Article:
A 52-year-old man is evaluated during a follow-up visit for a 2-year history of progressively symptomatic rheumatoid arthritis. He reports increased difficulty with his job due to persistent pain and swelling in the first proximal interphalangeal joints, second and third metacarpophalangeal joints, and bilateral wrists. He also has increased difficulty climbing stairs due to persistent pain and swelling in the right knee. Medications are methotrexate, 25 mg weekly; prednisone, 10 mg/d; naproxen; and folic acid.
On physical examination, vital signs are normal. There is 1+ tenderness to palpation and 1+ swelling of the affected joints.
Plain radiographs of the hands and wrists show periarticular osteopenia, multiple erosions, and carpal joint-space narrowing. Plain radiographs of the knees show medial and lateral joint-space narrowing.
Which of the following is the most appropriate next step in management?
A: Add etanercept
B: Add rituximab
C: Increase methotrexate
D: Increase prednisone
MKSAP Answer and Critique
The correct answer is A: Add etanercept.
Addition of a tumor necrosis factor (TNF)-α inhibitor such as etanercept is indicated for this patient with inadequately controlled rheumatoid arthritis (RA). He has been appropriately started on the recommended initial agent, methotrexate, with the dose appropriately titrated up because of continued disease activity. Symptomatic relief has been sought with the use of prednisone and naproxen, but he continues to have active synovitis. Because he has been given an appropriate dose of methotrexate for an adequate period of time, the most appropriate next step is to add a TNF-α inhibitor such as etanercept. TNF-α inhibitors remain the most widely used biologics for RA and are highly effective in the treatment of RA, leading to a 20% improvement in signs and symptoms of disease within weeks for over half of patients.
Rituximab is indicated for use in patients with moderate to severe RA who are also taking methotrexate but have not responded to TNF-α inhibitors. Having never been treated with a TNF-α inhibitor, it is most appropriate to add a TNF-α inhibitor to this patient’s regimen rather than rituximab. Other biologics are available, and a number have different mechanisms of action and can be used in combination with methotrexate.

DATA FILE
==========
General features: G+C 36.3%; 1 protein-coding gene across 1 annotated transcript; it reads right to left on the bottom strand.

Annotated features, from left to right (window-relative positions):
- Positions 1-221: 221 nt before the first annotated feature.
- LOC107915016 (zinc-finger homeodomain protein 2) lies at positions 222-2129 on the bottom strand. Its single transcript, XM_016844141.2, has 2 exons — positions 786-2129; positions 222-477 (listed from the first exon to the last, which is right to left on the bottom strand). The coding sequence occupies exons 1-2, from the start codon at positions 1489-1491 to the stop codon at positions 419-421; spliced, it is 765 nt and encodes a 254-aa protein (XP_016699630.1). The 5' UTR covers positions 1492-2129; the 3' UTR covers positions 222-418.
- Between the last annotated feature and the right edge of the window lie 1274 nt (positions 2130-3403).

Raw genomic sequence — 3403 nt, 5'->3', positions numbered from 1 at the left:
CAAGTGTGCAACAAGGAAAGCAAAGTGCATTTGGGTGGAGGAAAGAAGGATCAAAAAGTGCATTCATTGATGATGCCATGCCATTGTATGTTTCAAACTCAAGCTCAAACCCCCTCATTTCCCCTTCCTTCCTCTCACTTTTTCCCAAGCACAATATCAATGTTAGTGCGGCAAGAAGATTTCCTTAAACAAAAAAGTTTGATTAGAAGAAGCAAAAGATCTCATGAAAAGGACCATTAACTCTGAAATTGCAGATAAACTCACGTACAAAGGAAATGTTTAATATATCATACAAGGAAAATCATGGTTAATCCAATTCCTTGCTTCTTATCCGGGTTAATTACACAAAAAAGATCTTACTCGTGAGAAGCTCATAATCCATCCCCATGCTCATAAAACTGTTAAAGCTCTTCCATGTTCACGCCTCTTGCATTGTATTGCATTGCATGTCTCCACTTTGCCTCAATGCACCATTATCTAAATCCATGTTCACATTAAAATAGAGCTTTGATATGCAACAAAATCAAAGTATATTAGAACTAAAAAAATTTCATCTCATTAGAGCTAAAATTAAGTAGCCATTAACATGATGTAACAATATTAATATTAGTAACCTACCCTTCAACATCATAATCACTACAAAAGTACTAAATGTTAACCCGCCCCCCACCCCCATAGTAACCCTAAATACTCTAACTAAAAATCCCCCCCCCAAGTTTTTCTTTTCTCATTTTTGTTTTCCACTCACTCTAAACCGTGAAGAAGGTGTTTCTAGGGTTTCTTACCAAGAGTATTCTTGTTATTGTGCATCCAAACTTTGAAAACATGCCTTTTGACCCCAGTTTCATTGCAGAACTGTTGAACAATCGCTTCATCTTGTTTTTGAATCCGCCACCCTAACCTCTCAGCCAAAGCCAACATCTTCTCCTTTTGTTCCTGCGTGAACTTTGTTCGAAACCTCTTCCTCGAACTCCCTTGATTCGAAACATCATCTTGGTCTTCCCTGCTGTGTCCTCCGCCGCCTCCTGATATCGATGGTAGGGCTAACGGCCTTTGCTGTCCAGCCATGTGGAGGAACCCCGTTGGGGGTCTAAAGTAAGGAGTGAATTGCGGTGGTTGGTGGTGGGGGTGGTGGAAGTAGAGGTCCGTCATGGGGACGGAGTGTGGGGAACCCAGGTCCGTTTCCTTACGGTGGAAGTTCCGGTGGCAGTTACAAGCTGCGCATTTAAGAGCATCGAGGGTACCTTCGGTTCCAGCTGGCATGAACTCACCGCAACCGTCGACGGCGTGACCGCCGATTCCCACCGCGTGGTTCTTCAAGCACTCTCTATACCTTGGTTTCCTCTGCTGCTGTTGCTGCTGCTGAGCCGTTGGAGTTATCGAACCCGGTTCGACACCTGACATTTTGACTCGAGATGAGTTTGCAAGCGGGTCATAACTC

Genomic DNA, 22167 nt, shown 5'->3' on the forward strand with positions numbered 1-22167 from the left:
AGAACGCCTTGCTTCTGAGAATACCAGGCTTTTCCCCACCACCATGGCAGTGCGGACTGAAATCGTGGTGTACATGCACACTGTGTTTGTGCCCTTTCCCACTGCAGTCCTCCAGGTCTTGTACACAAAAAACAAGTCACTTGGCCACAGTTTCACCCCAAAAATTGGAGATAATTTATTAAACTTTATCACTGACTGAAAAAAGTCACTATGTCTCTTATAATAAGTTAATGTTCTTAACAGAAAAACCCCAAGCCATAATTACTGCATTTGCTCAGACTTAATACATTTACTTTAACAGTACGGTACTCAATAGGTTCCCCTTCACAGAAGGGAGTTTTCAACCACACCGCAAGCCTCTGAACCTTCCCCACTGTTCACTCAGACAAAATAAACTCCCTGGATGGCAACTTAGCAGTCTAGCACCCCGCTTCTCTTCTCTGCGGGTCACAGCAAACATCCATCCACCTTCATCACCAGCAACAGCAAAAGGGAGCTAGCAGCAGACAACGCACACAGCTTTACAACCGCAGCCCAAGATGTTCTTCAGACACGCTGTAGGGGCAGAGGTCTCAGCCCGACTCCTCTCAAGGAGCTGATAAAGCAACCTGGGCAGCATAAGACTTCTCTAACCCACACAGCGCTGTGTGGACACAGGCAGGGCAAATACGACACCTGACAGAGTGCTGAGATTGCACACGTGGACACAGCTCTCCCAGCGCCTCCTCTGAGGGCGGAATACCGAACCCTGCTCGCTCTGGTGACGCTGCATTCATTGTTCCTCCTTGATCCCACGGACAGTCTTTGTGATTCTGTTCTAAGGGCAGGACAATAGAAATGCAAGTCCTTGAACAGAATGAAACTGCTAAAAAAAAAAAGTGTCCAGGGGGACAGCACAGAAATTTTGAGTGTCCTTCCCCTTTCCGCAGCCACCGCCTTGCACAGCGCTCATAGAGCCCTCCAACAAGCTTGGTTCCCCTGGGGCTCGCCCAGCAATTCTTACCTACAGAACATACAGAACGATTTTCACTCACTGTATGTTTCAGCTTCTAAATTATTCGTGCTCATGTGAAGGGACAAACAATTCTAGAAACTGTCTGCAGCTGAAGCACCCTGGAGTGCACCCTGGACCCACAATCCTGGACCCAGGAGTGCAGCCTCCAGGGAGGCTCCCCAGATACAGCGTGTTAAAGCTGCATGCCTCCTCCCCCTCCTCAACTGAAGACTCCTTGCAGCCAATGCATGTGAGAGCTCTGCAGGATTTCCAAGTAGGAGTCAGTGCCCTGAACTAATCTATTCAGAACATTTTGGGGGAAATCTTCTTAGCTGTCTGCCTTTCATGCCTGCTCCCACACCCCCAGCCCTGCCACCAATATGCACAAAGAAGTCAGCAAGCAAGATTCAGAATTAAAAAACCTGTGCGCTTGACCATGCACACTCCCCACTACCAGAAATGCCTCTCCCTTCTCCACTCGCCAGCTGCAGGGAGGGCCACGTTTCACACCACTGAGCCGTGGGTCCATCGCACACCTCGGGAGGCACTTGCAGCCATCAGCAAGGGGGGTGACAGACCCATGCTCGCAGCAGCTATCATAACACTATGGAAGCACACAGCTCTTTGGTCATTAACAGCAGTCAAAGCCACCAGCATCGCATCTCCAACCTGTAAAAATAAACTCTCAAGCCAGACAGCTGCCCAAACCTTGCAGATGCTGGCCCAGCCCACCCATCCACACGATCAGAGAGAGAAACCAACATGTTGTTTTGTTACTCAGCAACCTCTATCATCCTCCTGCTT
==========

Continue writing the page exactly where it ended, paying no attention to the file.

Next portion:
The patient has been on methotrexate since diagnosis and is taking a dose that would be expected to improve his symptoms; however, he continues to have significant disease activity. It is unlikely that continuing to increase the dose will adequately control his disease; this will also increase the risk of toxicity.
Increasing prednisone may offer short-term relief of flares in patients with RA. However, this patient has been on chronic glucocorticoids and high-dose methotrexate, yet continues to have a considerable amount of synovitis. Given the chronic nature of RA and need for long-term treatment, exposing patients to the numerous side effects associated with higher doses of glucocorticoids is not optimal. Furthermore, in this patient with known seropositive erosive disease, therapy with disease-modifying agents is required, and prednisone does not halt bony destruction.
- In patients with inadequately controlled rheumatoid arthritis who are taking methotrexate, the addition of a tumor necrosis factor α inhibitor is appropriate to improve signs and symptoms of disease.
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